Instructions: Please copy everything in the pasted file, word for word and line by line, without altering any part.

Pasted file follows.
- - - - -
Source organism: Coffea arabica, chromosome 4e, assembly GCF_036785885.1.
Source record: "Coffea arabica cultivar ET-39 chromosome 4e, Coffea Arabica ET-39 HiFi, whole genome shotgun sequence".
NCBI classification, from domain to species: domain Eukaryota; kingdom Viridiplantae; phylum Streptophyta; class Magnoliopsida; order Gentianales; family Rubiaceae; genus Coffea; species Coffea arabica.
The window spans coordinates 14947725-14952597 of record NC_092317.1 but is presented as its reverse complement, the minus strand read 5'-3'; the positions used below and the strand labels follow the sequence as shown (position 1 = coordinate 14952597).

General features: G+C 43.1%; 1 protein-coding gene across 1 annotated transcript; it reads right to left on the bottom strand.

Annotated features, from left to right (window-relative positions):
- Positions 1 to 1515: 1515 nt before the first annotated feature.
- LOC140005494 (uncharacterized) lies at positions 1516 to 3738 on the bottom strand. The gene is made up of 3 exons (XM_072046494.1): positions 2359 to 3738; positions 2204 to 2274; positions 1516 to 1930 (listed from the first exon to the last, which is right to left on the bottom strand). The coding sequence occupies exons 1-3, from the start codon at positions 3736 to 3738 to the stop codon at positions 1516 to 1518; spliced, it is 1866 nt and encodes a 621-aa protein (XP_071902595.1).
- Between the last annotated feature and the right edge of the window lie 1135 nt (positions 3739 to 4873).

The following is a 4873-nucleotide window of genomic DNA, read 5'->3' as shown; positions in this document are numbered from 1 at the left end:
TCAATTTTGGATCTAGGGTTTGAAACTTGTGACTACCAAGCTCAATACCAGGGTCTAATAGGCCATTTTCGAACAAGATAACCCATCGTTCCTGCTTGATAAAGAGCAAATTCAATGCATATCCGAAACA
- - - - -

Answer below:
Source organism: Coffea arabica, chromosome 4e, assembly GCF_036785885.1.
Source record: "Coffea arabica cultivar ET-39 chromosome 4e, Coffea Arabica ET-39 HiFi, whole genome shotgun sequence".
NCBI classification, from domain to species: domain Eukaryota; kingdom Viridiplantae; phylum Streptophyta; class Magnoliopsida; order Gentianales; family Rubiaceae; genus Coffea; species Coffea arabica.
The window spans coordinates 14947725-14952597 of record NC_092317.1 but is presented as its reverse complement, the minus strand read 5'-3'; the positions used below and the strand labels follow the sequence as shown (position 1 = coordinate 14952597).

General features: G+C 43.1%; 1 protein-coding gene across 1 annotated transcript; it reads right to left on the bottom strand.

Annotated features, from left to right (window-relative positions):
- Positions 1 to 1515: 1515 nt before the first annotated feature.
- LOC140005494 (uncharacterized) lies at positions 1516 to 3738 on the bottom strand. The gene is made up of 3 exons (XM_072046494.1): positions 2359 to 3738; positions 2204 to 2274; positions 1516 to 1930 (listed from the first exon to the last, which is right to left on the bottom strand). The coding sequence occupies exons 1-3, from the start codon at positions 3736 to 3738 to the stop codon at positions 1516 to 1518; spliced, it is 1866 nt and encodes a 621-aa protein (XP_071902595.1).
- Between the last annotated feature and the right edge of the window lie 1135 nt (positions 3739 to 4873).

The following is a 4873-nucleotide window of genomic DNA, read 5'->3' as shown; positions in this document are numbered from 1 at the left end:
TCAATTTTGGATCTAGGGTTTGAAACTTGTGACTACCAAGCTCAATACCAGGGTCTAATAGGCCATTTTCGAACAAGATAACCCATCGTTCCTGCTTGATAAAGAGCAAATTCAATGCATATCCGAAACA